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Neurophysiology for Primary FRCA

Basics of Neurophysiology for Primary FRCA exam
by

Ravi Alagar

on 22 May 2011

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Transcript of Neurophysiology for Primary FRCA

Neurophysiology Neurophysiogy for Primary FRCA Ravi Alagar CSF Clear, colourless fluid that bathes brain and spinal cord Total volume 100-150ml 1/3 spinal secreted by choroid plexus (2/3)
& ependyma cells of ventricle walls (1/3)
rate of 0.3ml/min
500-600ml/day Lateral ventricles Third ventricle Fourth ventricle Spinal cord Cerebral hemispheres Foramina of Monro Aqeduct of sylvius Magendie foramen
Lushka foramen Reabsorption
arachnoid villus 90% into dural venules
cerebral venules 10% Protects brain and spinal cord by providing buoyancy
Buffers any increase in ICP
Central chemoreceptor resp. control
Tight control of chemical environment around brain Composition
(differences relative to plasma) Higher pCO2
Lower pH 7.33
Protein <0.3g/L
Higher level of Cl and Na
Lower level of K (40%)
Glucose 2-5mmol/L BBB physiological barrier between CNS and bloodstream Regulates or prevents transmission of ions, toxins, drugs, glucose and neurotransmitters from plasma to brain consists of ultrafiltration barrier chemical barrier in choroid plexus and tight junctions between capillary endothelial cells Substance movement Freely diffusible
Water
CO2
O2
lipid soluble Active transport
sodium
glucose Deficient at hypothalamus and CTZ
Reduced in neonates and meningitis Specific gravity Density of a substance divided by that of water (0.997) Depends on amount of type of solute particles Affected by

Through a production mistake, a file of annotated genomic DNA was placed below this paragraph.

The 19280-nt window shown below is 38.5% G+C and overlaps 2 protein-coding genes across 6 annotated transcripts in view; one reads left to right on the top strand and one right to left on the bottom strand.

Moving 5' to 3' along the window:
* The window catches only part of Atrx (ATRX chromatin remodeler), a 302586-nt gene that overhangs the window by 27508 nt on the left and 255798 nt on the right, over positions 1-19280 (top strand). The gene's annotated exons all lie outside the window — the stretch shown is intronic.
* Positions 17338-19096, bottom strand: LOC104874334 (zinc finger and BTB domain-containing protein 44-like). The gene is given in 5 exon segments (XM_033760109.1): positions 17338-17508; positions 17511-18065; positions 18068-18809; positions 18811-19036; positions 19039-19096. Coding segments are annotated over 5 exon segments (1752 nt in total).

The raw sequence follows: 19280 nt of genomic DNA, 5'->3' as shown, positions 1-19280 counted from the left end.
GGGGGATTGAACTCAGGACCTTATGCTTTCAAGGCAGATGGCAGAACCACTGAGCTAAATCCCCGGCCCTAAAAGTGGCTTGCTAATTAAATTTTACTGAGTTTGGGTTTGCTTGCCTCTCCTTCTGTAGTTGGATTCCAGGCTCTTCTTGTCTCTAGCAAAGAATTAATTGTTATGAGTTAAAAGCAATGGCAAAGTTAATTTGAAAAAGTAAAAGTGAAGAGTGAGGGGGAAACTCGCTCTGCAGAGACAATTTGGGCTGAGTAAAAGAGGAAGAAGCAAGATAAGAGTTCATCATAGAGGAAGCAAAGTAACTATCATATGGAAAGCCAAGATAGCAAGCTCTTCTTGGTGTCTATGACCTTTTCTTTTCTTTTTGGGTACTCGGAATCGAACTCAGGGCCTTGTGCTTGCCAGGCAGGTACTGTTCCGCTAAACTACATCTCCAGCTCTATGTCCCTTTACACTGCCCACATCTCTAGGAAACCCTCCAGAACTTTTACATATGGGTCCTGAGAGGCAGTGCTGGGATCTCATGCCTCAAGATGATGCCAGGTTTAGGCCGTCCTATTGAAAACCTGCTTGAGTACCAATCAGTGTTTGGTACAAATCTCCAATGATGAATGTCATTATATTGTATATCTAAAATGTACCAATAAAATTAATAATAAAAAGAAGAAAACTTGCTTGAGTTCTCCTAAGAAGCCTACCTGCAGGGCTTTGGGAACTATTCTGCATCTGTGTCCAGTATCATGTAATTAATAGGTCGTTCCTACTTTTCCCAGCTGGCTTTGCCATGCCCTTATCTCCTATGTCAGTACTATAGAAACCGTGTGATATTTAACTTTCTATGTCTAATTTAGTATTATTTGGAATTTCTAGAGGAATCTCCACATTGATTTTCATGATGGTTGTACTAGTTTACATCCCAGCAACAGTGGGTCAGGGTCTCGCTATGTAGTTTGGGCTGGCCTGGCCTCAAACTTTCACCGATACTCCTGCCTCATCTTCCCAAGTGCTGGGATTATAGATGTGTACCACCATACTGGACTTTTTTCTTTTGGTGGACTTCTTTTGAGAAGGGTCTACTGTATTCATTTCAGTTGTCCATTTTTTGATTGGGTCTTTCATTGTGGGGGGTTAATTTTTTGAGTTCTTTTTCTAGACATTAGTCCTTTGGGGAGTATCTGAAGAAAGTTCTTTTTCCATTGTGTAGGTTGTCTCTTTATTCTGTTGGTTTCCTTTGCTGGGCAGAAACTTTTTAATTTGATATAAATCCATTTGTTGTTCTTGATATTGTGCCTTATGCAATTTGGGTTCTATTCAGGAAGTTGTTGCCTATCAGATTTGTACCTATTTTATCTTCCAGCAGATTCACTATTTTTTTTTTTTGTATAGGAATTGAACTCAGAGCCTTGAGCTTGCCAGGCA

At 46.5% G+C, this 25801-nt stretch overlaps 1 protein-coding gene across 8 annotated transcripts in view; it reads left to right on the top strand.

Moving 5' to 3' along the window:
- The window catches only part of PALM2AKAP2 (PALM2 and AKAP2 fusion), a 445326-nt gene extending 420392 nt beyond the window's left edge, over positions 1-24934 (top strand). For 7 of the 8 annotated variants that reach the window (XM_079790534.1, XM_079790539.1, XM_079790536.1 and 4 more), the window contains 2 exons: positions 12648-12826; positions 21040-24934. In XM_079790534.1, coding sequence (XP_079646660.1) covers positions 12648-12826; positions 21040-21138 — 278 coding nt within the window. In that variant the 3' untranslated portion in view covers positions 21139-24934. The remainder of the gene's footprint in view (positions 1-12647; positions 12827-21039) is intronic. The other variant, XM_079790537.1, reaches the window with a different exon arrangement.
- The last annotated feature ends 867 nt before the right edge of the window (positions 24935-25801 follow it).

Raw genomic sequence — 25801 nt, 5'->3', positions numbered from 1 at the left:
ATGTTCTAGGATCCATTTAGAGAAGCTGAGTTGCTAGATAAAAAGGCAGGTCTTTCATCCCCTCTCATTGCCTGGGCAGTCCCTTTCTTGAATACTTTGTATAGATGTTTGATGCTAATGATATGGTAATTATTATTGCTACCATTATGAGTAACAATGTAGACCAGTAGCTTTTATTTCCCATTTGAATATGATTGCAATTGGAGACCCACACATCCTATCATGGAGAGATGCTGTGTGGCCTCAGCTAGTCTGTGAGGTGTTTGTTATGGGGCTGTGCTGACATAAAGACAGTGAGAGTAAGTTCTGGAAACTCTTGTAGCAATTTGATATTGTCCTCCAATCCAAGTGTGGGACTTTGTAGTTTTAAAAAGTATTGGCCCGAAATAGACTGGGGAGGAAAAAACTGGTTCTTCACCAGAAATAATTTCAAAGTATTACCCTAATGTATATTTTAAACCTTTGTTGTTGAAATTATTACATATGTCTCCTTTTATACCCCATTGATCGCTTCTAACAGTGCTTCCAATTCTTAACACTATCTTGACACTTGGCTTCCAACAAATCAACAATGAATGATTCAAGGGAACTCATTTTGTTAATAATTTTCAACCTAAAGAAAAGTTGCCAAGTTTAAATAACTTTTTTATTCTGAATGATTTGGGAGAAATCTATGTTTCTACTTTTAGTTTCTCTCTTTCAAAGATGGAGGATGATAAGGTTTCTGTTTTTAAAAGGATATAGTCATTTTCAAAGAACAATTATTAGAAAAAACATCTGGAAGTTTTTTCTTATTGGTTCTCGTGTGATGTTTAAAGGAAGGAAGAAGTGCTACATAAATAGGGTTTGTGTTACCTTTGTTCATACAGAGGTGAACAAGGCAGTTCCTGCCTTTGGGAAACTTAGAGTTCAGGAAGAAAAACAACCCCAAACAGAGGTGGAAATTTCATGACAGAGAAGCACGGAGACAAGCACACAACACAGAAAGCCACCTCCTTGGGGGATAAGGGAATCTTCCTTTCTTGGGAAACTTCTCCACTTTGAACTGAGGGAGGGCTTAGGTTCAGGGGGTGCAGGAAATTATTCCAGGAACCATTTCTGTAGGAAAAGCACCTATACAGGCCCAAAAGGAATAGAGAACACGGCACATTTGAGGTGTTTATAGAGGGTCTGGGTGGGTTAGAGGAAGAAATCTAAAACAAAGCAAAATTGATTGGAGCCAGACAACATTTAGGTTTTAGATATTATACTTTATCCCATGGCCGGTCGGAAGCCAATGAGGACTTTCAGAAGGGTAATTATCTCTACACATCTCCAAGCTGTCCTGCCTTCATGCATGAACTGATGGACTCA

acetazolomide (50% reduction)
High dose diuretics (reduction)
Corticosteroids (increase) Plasma - 1.010
CSF - 1.004-1.007
0.5% bupivacaine - 1.004
0.5% bupivacaine with 4% glucose - 1.026 Substance
Protein (g/L)
HCO3 (mmol/L)
Glucose (mmol/L)
Na (mmol/L)
K (mmol/L)
Cl (mmol/L)
pH
Osmolality (mOsm/kgH2O)
pCO2 CSF
0.3
23
4.8
147
2.9
112
7.32
290
6.6 Plasma
70
25
8
150
4.6
100
7.4
290
5.3 Blood Blood supply Arterial
4 major vessels 2 internal carotid arteries
supply 2/3 2 vertebral arteries
supply 1/3 some say 80:20 Blood flow Normal CBF around 50ml/100g/min Grey matter
80ml/100g/min
White matter
20ml/100g/min Totals 750ml/min 15% of cardiac output Regulation Flow = pressure/resistance CBF proportional to CPP inversely proportional to cerebral vascular resistance CPP = MAP - (ICP + CVP) Resistance affected by:
Autoregulation (metabolic, pressure)
PO2 and PCO2
Neural control Neural control of vessels minimal
sympathetic supply from superior cervical ganglia
parasympathetic supply from facial nerve CO2 has vasodilatory effect
4 to 11 kPa
linear relationship with CBF O2 has little effect until <6.7kPa
below this CBF increases
relationship due to shape of O2 dissociation curve Measurement
Kety-Schmidt (Fick priciple using nitrous oxide)
PET (radioactive xenon)
Doppler probes for regional flow Autoregulation Between MAP of 50 and 150mmHg Impaired by:
hypoxia
hypercapnia
trauma
volatiles Increased CBF
Increased CPP (outside autoregulation limits)
Increased PCO2
Decreased PO2
Decreased pH
Increased levels adenosine and K
Volatiles
Ketamine Decreased CBF
Decreased CMRO2
IV induction agents
Hypothermia
Increased plasma viscosity (haematocrit >50%)
Increased venous pressure
Cerebral steal ICP pressure in lateral ventricles of brain relative to atmospheric pressure 10-15 cmH2O (7-11 mmHg) when supine 3 parts
blood (50-75ml)
CSF (75-150ml)
brain (1.4kg) Monro-Kelly doctrine as contents are contained in rigid cranial vault, a change in volume of one compartment is linked to an opposite change in another small increases in volume in one compartment can be compensated for by decreases in volume of another comartment exponential increase in pressure results once volume increases above certain point increased blood volume
increased CBF
reduced venous drainage increased brain volume
space-occupying lesion
cerebral oedema increased vol. of CSF
congenital
acquired (surgery, meningitis, head injury, tumour) CMRO2
cerebral metabolic rate for oxygen
3.5ml/100g/min
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